For first time run-and-gunners, the concept of selecting a turkey tree seems simple enough, just pick and sit. However, after hunting with the host of the Turkey Hunting Podcast, Andy Gagliano, on a trip to Alabama, I realized there’s a lot more to it than plopping down against any ole tree.
With the decoy set up out in a green field atop a rolling Alabama hill, Gagliano directed me to find a tree for the mid-day sit. I looked around and found a tree at the edge of the field. I thought it was a sufficient choice and began to sit down.
My mentor watched carefully and kindly suggested I move into the tree line 10 yards. He explained the farther into the woods I get, the more cover I have to hide my movements.
I smiled and walked farther into the woods. Now with an adequate amount of cover, I backed up to another tree. And before sitting down, looked to Gagliano for approval.
Instead of receiving the nod I was hoping for, he walked over to me and whispered, "You may want to find a different tree." I winced, apologized and asked why.
“Do you see this tree in front of you?” he said.
“Yes,” I replied
“It’s too close to you,” he said. “If you needed to swing your gun barrel, you’d have to pick it up and over the tree. That might hinder your shot opportunity.”
His guidance made me realize I didn’t know anything about picking a turkey tree and would likely strike out if I tried again.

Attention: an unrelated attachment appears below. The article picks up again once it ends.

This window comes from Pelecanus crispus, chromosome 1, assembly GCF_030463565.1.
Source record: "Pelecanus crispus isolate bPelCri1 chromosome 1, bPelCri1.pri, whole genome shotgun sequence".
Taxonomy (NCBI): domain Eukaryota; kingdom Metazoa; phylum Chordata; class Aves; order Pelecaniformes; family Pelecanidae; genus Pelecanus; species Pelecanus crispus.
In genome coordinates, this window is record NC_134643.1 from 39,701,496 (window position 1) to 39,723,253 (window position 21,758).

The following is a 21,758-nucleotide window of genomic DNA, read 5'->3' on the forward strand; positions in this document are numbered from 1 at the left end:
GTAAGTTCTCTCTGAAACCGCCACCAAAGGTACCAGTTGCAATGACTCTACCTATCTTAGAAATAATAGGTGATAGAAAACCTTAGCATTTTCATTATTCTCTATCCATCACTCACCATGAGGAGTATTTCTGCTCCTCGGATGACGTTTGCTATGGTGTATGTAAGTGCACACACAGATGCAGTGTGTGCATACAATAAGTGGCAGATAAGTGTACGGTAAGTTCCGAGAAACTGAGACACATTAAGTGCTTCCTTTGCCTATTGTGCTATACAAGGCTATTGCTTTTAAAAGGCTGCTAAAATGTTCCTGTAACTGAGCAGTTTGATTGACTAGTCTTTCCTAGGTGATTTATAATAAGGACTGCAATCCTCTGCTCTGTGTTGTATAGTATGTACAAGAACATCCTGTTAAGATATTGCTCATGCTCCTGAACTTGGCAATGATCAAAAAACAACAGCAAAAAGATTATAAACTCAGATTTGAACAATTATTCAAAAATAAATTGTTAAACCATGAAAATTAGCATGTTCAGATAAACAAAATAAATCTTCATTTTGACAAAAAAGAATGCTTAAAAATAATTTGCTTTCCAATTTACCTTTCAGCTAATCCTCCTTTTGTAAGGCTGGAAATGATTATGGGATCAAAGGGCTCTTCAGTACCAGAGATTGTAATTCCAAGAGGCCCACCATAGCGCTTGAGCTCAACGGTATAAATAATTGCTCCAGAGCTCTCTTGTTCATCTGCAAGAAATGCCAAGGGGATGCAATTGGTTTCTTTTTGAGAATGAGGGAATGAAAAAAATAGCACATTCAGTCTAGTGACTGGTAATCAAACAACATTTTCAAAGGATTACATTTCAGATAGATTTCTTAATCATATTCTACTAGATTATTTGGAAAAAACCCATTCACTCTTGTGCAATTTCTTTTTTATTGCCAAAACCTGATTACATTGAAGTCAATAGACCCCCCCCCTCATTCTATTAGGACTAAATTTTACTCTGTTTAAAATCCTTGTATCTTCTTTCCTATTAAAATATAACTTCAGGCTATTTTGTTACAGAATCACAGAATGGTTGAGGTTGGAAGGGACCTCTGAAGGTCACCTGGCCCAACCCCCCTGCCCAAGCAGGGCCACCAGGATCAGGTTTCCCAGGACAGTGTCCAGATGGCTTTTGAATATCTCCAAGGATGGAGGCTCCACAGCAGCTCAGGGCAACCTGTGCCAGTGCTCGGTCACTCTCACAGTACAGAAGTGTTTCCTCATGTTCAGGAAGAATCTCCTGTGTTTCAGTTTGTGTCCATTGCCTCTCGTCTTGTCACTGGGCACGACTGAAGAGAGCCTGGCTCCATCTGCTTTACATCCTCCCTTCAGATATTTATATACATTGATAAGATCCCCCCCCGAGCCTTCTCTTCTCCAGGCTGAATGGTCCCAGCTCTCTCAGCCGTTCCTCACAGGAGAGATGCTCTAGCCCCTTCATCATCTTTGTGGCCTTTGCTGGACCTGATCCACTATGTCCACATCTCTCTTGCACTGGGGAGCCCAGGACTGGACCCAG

It must be known that up until that hunt, I grew up turkey hunting from the comforting walls of a blind, and although his intentions were good, the thought of selecting another unqualified turkey tree made me feel insecure.
That’s when it dawned on me, I could continue to learn the hard way or instead, ask for help and learn how to go about picking a turkey tree from an experienced run-and-gun turkey hunter. So, that’s what I did.
To save you the embarrassment I endured, I’ll share his expertise. Here are six rules to follow when picking a tree to set up against during a turkey hunt.
Once you get situated against the dream tree, free the area of crunchy leaves or sticks that may make noise should you need to stretch or move. After the area is clear, practice shooting in all directions and visualize the longbeard you’re about to kill.
The art of picking a successful turkey tree is just as important as the use of calls and decoys. Finding the right one will be worth the search, and the more you do it, the easier it will get.